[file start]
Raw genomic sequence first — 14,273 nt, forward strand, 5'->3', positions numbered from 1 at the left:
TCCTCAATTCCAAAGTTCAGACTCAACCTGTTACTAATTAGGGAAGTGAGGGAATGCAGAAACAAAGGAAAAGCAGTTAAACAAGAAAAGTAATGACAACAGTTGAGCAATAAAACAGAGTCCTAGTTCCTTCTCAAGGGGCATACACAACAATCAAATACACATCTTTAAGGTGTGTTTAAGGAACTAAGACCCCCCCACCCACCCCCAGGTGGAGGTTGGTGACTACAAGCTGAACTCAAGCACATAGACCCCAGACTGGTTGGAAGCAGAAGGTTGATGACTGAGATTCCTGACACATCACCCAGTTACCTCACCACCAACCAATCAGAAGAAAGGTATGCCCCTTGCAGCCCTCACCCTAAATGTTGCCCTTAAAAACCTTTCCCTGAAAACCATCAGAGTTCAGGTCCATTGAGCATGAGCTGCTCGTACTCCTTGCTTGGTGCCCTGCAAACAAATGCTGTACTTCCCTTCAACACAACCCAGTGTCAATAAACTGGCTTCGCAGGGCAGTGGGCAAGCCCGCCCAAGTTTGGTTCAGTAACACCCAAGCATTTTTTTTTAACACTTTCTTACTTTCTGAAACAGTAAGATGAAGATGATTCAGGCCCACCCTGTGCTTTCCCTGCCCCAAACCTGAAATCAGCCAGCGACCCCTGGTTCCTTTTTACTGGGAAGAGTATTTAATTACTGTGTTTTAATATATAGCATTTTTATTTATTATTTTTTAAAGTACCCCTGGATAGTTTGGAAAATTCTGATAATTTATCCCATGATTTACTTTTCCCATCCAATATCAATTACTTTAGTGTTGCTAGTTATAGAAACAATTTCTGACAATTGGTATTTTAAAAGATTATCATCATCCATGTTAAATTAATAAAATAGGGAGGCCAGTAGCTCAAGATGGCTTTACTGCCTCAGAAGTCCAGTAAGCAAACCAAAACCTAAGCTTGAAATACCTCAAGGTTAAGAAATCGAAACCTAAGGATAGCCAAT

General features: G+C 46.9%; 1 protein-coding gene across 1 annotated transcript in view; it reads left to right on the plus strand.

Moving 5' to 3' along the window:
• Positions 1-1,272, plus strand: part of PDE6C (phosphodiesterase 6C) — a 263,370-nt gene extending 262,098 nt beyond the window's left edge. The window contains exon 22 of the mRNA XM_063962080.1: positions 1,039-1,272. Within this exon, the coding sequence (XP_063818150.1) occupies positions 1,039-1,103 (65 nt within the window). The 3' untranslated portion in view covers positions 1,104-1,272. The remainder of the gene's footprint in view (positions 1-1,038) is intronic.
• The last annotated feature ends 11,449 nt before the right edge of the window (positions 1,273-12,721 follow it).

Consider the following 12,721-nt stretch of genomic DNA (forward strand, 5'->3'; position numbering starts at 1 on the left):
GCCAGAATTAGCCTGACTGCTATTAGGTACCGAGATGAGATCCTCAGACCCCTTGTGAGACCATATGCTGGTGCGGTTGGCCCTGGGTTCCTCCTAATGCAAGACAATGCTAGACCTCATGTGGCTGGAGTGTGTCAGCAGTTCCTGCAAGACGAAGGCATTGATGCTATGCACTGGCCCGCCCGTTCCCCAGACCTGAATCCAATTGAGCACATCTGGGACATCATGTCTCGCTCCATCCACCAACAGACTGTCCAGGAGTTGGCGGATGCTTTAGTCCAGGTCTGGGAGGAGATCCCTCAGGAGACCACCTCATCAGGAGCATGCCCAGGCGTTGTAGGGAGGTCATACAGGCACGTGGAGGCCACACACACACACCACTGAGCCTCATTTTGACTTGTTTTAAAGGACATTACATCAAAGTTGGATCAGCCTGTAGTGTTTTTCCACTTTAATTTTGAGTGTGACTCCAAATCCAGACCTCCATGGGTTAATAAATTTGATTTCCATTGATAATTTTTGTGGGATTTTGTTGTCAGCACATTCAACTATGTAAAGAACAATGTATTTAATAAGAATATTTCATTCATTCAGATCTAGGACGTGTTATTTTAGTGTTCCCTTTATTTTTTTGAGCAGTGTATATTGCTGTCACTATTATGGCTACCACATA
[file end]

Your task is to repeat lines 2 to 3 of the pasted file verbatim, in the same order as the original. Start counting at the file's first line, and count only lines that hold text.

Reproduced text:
TCCTCAATTCCAAAGTTCAGACTCAACCTGTTACTAATTAGGGAAGTGAGGGAATGCAGAAACAAAGGAAAAGCAGTTAAACAAGAAAAGTAATGACAACAGTTGAGCAATAAAACAGAGTCCTAGTTCCTTCTCAAGGGGCATACACAACAATCAAATACACATCTTTAAGGTGTGTTTAAGGAACTAAGACCCCCCCACCCACCCCCAGGTGGAGGTTGGTGACTACAAGCTGAACTCAAGCACATAGACCCCAGACTGGTTGGAAGCAGAAGGTTGATGACTGAGATTCCTGACACATCACCCAGTTACCTCACCACCAACCAATCAGAAGAAAGGTATGCCCCTTGCAGCCCTCACCCTAAATGTTGCCCTTAAAAACCTTTCCCTGAAAACCATCAGAGTTCAGGTCCATTGAGCATGAGCTGCTCGTACTCCTTGCTTGGTGCCCTGCAAACAAATGCTGTACTTCCCTTCAACACAACCCAGTGTCAATAAACTGGCTTCGCAGGGCAGTGGGCAAGCCCGCCCAAGTTTGGTTCAGTAACACCCAAGCATTTTTTTTTAACACTTTCTTACTTTCTGAAACAGTAAGATGAAGATGATTCAGGCCCACCCTGTGCTTTCCCTGCCCCAAACCTGAAATCAGCCAGCGACCCCTGGTTCCTTTTTACTGGGAAGAGTATTTAATTACTGTGTTTTAATATATAGCATTTTTATTTATTATTTTTTAAAGTACCCCTGGATAGTTTGGAAAATTCTGATAATTTATCCCATGATTTACTTTTCCCATCCAATATCAATTACTTTAGTGTTGCTAGTTATAGAAACAATTTCTGACAATTGGTATTTTAAAAGATTATCATCATCCATGTTAAATTAATAAAATAGGGAGGCCAGTAGCTCAAGATGGCTTTACTGCCTCAGAAGTCCAGTAAGCAAACCAAAACCTAAGCTTGAAATACCTCAAGGTTAAGAAATCGAAACCTAAGGATAGCCAAT

General features: G+C 46.9%; 1 protein-coding gene across 1 annotated transcript in view; it reads left to right on the plus strand.